At a later moment during flight, aircraft 100 is at a location 114. At location 114, aircraft 100 receives messages from a different subset of ground stations 120 than at location 110. As shown in FIG. 1, when aircraft 100 is at location 114, aircraft 100 is receiving messages 130 4, 130 5, 130 6, and 130 N from ground stations 120 4, 120 3, 120 5, and 120 N, respectively. In this example, of the messages 130 received by aircraft 100, message 130 6 is the strongest. At location 114, it may be desirable for aircraft 100 to select, or handoff to, ground station 120 5 since ground station 120 5 is transmitting the strongest signal.

Usually ground station selection logics have a fixed threshold for handoffs. When the signal strength goes below the minimum threshold value, the logic transfers the communications to another ground station. One advantage of selecting a ground station 120 based not solely on signal strength is that it may reduce the number of handoffs during a given communication. Reducing the number of handoffs results in less overhead and a more efficient network. Referring to FIG. 1, at least once during flight from location 110 to location 114, aircraft 100 handed over communications from a previous ground station to a different ground station which had greater received signal strength. For example, at location 110, ground station 120 1 was being used, while at location 114, ground station 120 5 is being used, thus there was at least one handoff during flight.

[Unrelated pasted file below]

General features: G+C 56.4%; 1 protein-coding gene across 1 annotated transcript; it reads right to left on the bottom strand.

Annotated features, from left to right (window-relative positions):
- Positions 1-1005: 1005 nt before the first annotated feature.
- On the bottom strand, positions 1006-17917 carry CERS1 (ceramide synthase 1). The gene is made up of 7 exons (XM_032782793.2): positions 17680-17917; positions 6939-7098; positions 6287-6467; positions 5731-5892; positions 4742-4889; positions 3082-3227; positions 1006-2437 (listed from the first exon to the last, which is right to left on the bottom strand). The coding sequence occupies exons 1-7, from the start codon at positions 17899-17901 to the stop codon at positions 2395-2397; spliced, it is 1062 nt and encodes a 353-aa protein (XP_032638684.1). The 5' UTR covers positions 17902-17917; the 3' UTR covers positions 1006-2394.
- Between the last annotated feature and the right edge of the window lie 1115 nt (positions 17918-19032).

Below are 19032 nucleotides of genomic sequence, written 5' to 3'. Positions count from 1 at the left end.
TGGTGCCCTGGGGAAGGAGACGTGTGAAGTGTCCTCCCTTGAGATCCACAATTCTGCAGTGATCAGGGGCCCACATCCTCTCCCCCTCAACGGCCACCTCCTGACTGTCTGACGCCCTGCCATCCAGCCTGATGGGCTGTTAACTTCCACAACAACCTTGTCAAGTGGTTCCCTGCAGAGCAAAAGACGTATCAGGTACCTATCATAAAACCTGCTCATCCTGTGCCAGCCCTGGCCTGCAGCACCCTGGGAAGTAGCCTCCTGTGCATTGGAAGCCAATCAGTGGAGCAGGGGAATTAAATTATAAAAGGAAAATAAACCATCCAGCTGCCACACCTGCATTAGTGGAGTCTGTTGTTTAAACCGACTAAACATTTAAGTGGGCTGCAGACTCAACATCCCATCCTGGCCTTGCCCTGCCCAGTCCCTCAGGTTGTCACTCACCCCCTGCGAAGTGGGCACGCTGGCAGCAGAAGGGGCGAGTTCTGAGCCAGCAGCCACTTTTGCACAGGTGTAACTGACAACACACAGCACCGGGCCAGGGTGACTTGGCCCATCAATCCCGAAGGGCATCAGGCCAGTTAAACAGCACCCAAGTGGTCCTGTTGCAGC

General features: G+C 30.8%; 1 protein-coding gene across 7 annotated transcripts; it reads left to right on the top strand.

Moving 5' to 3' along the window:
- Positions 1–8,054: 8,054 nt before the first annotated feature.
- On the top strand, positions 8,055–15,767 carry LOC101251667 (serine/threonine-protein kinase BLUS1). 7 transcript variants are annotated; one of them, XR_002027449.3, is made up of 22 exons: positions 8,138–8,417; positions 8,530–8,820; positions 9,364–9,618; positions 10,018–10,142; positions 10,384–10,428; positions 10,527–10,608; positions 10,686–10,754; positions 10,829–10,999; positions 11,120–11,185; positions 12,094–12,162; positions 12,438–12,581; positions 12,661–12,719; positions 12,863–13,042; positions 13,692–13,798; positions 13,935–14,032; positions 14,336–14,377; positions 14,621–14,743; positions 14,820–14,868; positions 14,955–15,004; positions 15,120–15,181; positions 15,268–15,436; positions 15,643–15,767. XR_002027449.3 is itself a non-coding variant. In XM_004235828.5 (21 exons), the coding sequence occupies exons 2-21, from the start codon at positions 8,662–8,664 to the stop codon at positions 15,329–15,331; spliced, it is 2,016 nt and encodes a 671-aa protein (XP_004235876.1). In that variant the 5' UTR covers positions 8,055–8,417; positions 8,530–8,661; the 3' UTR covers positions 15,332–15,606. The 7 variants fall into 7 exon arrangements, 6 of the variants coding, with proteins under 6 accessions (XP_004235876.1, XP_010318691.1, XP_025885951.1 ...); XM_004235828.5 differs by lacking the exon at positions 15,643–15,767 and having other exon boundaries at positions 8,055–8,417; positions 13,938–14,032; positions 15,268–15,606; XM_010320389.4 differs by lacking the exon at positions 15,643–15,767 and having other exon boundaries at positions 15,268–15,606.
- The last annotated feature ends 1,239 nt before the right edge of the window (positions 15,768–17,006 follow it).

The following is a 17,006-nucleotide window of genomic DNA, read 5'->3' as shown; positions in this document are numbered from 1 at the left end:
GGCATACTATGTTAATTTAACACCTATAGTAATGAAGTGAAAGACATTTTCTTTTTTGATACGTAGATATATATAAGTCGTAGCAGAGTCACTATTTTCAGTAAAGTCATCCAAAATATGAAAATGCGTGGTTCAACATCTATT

The number of handoffs may be reduced by smoothing out any nulls or unusually low signals received from the ground stations 120. In one embodiment, a number of consecutive signal strengths may be averaged for each ground station 120. For example, the last four signals received from each ground station are averaged. However, any number of signal strengths may be used. Averaging the signal strength of the last four messages produces a better indication of signal strength as compared with using only the signal strength of the last message received. However, the time period it took to receive these four signals may vary considerable. For example, it may have taken as long as eight minutes or as short as 0.5 seconds to receive the four messages. This potential disparity could give a very different indication of the desirability of that ground station.

In one embodiment, signal strengths may be averaged over a period of time. In another embodiment, the number of samples averaged for each ground station varies based on the message traffic density of that ground station. Message traffic density is a measure of how many messages are received per unit of time. In one embodiment, the number of data values used is adjusted so that the data used covers similar time periods regardless of message traffic density. Comparing ground stations with data from similar time periods is a more reliable comparison than only comparing the last message received. This method of comparison is also more reliable than comparing average signal strength from each ground station where the averages may be from different time periods. The time varying nature of the messages affects attempts to filter or average the data. Taking this varying nature into account would result in a more accurate picture of the signal strength.